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Ted Petit (185)

PSYB65- Ch 8

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University of Toronto Scarborough
Ted Petit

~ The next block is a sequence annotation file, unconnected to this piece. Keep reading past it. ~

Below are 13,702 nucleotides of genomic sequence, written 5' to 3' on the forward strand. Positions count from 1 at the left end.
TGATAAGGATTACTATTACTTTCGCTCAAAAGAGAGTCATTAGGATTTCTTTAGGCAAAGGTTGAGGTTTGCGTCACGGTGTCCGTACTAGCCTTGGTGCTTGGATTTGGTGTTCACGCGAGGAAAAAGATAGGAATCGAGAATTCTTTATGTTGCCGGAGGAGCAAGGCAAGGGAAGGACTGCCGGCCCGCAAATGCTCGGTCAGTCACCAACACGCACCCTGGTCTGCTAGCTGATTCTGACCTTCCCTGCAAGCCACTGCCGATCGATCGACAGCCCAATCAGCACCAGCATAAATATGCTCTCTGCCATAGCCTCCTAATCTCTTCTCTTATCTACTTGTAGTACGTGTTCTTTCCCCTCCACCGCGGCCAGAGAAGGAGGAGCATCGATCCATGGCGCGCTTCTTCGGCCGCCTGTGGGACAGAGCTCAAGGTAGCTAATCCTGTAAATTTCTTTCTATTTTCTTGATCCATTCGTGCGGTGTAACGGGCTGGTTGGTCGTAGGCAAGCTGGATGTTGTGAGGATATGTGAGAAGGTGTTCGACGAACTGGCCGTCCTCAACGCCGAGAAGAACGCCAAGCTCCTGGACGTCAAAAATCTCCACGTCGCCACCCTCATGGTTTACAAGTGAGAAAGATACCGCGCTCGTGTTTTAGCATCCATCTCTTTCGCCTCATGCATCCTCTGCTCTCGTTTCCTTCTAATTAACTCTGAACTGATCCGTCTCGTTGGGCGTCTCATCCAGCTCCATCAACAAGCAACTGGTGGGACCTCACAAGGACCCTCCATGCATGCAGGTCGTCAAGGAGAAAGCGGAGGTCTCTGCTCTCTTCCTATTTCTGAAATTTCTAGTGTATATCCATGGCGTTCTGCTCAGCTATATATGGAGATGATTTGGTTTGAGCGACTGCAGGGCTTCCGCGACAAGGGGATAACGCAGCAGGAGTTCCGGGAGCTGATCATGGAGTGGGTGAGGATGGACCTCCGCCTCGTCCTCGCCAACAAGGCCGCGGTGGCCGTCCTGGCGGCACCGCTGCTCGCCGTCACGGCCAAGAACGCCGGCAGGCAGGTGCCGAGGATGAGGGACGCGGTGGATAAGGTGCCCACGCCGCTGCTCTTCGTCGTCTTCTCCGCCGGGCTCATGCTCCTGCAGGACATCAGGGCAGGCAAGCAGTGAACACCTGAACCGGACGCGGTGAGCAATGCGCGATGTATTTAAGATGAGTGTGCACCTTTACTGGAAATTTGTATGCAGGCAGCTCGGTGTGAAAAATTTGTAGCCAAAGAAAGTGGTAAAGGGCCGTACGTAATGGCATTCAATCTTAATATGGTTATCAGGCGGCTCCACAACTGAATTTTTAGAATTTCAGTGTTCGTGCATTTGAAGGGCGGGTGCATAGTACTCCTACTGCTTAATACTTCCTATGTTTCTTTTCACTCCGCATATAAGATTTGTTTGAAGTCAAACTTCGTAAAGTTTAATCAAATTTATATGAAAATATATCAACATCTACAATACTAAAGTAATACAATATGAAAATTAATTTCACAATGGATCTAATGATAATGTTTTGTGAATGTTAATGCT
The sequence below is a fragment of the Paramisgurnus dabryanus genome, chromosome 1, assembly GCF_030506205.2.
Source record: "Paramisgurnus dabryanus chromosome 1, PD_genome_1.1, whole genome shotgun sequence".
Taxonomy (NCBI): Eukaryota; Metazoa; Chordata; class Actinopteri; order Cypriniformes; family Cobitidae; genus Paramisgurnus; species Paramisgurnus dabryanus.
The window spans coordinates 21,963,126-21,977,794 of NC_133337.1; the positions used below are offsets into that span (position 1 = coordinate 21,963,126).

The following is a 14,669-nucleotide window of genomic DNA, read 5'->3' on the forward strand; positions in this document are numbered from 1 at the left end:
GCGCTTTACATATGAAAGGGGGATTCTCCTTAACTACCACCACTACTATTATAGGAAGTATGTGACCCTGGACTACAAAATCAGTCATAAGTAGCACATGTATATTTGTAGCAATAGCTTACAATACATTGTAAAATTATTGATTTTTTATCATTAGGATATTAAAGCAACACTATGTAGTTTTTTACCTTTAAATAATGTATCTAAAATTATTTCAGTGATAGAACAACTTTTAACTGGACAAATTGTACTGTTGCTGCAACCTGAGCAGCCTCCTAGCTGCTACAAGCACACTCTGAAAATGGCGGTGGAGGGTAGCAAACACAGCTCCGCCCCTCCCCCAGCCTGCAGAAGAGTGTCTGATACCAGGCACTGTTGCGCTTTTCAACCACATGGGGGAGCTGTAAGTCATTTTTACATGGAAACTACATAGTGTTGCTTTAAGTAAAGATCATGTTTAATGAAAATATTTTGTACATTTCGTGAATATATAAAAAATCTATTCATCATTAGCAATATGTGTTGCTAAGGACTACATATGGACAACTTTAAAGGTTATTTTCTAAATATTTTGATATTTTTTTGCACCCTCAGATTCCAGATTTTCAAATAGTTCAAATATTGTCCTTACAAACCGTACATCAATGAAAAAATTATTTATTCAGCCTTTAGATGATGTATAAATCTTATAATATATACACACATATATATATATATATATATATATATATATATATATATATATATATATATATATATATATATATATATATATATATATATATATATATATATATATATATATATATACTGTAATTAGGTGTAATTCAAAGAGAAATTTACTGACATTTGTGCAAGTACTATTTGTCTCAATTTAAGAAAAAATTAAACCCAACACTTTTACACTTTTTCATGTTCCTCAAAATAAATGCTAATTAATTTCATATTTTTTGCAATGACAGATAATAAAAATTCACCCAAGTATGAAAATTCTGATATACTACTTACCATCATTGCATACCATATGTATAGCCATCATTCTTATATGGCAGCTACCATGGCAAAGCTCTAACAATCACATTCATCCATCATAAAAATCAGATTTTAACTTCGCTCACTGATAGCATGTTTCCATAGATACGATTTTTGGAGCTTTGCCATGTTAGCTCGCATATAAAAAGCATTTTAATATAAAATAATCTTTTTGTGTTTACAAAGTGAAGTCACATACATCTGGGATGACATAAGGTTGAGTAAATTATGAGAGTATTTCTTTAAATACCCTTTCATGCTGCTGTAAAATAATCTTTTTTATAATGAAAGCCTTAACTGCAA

PSYB65 Ch 8 Hearing and Language ProcessingLocalizing objects is the domain of vision but the auditory system is also efficientindicating object position in addition to object presenceThe Properties of Sound Understanding how the brain creates the experience of soundFrequency refers to the rate of vibration or the number of waves cycles completed per unit of time indicated in hertz Hz which is measured in cycles per second Humans are most sensitive to sounds btwn 10004000 H roughly the frequencies of the human voice Pitch perception of frequencies of sounds the higher the frequency the higher the perceived pitch Loudness perception of the amplitude of the sound wavewaves of different amplitudesintensities differ in the degree to which the high point condensation of air and the low point rarefaction of air of the wave differ f each other Amplitude the size of the waveform in sound this corresponds to the loudness of the sound and measurement is indicated in decibels dB the sound pressure of a source when compared to a standard intensity of 1012 wattsComplexity the number of different wave frequencies contained in a sound in sound this this corresponds to timbre Timbre the perception of a sounds complexity which differs f instrument to instrument timbre is how to describe how violins sound different f trumpets Fundamental frequency the intended frequency of an instrument an instrument usually produces overtones that arefrequencies higher than but mathematically related to the fundamental frequency Fourier analysis a mathematical process where complicated sounds are broken down into simple component waves Sounds perceived by your left ear are not identical to those perceived by your right ear Auditory perceptual system detects a multitude of different parametersthe same time including the implied tone of speech Prodosy the conveyance of meaning by varying the intonation in speech including changes in pitch tempo intensity and rhythmThe Ear Outer ear catch and amplified sound wavesThe ear transforms vibrations in the air into neural signals a process called transductionSound waves enter the funnellike out ear passing the pinna the outermost visible portion of the ear through auditory meatus the hole of the ear leading in the external ear canal that amplifies the vibrations and channels them into the tympanic membrane ear drumThe eardrum vibrates and passes along via three bones malleus hammer incus anvil stapes stirrupcollectively these bones are referred to as ossiclesVibrations are then transmitted through the oval window and vibrations transmits into the cochlea through the cochlear fluidVibrations of this fluid cause a bending of both the basilar membrane and tectorial membrane which then elicits neural activity in the hair cells receptors of the auditory system and they connect w the auditory nerveCochlea contains the components of the inner ear and the inner and outer hair cells
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